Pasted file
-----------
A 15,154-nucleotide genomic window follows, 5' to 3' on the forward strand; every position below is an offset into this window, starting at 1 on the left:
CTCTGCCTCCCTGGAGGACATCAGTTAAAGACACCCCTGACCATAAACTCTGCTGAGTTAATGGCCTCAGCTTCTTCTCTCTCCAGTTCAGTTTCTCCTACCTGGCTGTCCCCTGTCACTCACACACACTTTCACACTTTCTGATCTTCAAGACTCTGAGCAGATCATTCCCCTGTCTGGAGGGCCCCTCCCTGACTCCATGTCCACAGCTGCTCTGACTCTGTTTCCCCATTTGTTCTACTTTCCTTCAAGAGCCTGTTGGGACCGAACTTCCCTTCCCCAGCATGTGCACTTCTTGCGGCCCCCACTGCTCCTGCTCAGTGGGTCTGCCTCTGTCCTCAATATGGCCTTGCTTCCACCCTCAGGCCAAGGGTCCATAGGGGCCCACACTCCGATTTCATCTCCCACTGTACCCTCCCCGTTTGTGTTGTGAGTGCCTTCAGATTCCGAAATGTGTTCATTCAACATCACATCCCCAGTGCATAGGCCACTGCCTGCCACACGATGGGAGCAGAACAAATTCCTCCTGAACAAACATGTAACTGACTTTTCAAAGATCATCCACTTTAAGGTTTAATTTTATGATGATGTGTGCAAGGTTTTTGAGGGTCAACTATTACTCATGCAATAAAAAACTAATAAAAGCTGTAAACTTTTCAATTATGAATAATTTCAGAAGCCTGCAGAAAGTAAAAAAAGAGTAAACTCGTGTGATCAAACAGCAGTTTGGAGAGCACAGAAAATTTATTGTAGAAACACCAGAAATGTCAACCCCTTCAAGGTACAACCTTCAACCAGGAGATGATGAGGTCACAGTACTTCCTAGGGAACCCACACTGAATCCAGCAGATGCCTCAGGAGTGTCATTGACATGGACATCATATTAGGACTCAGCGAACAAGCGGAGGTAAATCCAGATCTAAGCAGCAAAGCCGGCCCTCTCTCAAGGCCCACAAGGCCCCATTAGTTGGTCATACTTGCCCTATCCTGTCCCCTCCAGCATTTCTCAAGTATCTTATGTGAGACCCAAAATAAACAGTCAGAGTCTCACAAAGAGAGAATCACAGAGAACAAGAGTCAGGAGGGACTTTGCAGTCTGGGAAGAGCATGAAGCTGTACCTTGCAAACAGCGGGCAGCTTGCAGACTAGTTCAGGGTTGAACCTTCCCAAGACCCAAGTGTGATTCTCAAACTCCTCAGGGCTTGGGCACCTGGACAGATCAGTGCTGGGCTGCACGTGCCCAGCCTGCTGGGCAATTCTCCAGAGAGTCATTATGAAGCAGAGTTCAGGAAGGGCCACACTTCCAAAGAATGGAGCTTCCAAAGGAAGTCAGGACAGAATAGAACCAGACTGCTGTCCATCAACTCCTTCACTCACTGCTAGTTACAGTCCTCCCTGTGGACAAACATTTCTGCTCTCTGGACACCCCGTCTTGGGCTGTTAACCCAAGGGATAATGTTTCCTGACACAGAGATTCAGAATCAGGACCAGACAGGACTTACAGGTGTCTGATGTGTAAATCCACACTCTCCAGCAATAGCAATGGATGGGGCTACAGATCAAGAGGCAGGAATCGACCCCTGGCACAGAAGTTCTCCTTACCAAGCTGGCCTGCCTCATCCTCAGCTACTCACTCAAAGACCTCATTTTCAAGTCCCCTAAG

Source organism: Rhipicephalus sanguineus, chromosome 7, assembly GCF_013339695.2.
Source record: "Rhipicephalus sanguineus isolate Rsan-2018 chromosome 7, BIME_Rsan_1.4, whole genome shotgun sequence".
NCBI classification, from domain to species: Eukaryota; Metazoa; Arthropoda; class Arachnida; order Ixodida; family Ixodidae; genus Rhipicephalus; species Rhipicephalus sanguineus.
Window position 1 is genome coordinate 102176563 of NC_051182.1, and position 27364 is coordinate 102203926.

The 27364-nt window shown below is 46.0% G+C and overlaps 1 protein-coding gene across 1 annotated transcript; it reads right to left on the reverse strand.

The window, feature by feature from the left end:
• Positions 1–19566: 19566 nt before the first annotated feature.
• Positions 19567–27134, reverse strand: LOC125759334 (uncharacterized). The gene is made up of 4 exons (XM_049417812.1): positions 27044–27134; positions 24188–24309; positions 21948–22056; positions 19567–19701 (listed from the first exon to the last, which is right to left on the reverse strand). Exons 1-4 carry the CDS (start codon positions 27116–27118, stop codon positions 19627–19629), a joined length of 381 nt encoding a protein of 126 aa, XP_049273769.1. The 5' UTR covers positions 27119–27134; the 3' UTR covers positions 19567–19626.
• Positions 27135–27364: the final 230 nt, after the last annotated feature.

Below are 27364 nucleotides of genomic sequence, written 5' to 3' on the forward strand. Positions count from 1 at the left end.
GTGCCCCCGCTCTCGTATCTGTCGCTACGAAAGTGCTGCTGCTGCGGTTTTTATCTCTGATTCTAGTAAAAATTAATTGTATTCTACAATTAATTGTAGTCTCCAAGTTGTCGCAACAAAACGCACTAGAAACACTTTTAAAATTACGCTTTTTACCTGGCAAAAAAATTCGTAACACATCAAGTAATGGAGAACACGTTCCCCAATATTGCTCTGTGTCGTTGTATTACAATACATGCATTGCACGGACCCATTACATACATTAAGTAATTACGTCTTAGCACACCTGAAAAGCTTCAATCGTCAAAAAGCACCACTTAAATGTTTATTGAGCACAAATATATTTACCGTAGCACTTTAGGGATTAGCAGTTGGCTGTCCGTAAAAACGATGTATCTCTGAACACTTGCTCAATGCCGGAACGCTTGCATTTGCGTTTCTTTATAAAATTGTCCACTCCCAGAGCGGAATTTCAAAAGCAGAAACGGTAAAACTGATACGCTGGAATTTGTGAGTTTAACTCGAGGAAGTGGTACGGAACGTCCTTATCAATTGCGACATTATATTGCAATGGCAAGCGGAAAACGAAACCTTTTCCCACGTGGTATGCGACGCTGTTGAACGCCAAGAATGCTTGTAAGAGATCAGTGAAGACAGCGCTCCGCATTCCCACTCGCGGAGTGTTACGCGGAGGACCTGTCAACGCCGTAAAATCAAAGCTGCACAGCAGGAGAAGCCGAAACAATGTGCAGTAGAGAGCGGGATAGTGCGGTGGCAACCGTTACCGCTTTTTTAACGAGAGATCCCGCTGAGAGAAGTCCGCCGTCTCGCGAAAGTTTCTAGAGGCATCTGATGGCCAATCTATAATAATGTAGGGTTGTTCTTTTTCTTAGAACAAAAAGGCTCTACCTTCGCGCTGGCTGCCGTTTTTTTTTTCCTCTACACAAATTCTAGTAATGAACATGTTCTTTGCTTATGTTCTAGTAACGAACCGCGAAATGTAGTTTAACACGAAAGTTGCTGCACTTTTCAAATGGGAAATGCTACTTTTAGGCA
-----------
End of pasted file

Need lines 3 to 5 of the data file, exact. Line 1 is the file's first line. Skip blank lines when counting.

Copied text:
Source organism: Rhipicephalus sanguineus, chromosome 7, assembly GCF_013339695.2.
Source record: "Rhipicephalus sanguineus isolate Rsan-2018 chromosome 7, BIME_Rsan_1.4, whole genome shotgun sequence".
NCBI classification, from domain to species: Eukaryota; Metazoa; Arthropoda; class Arachnida; order Ixodida; family Ixodidae; genus Rhipicephalus; species Rhipicephalus sanguineus.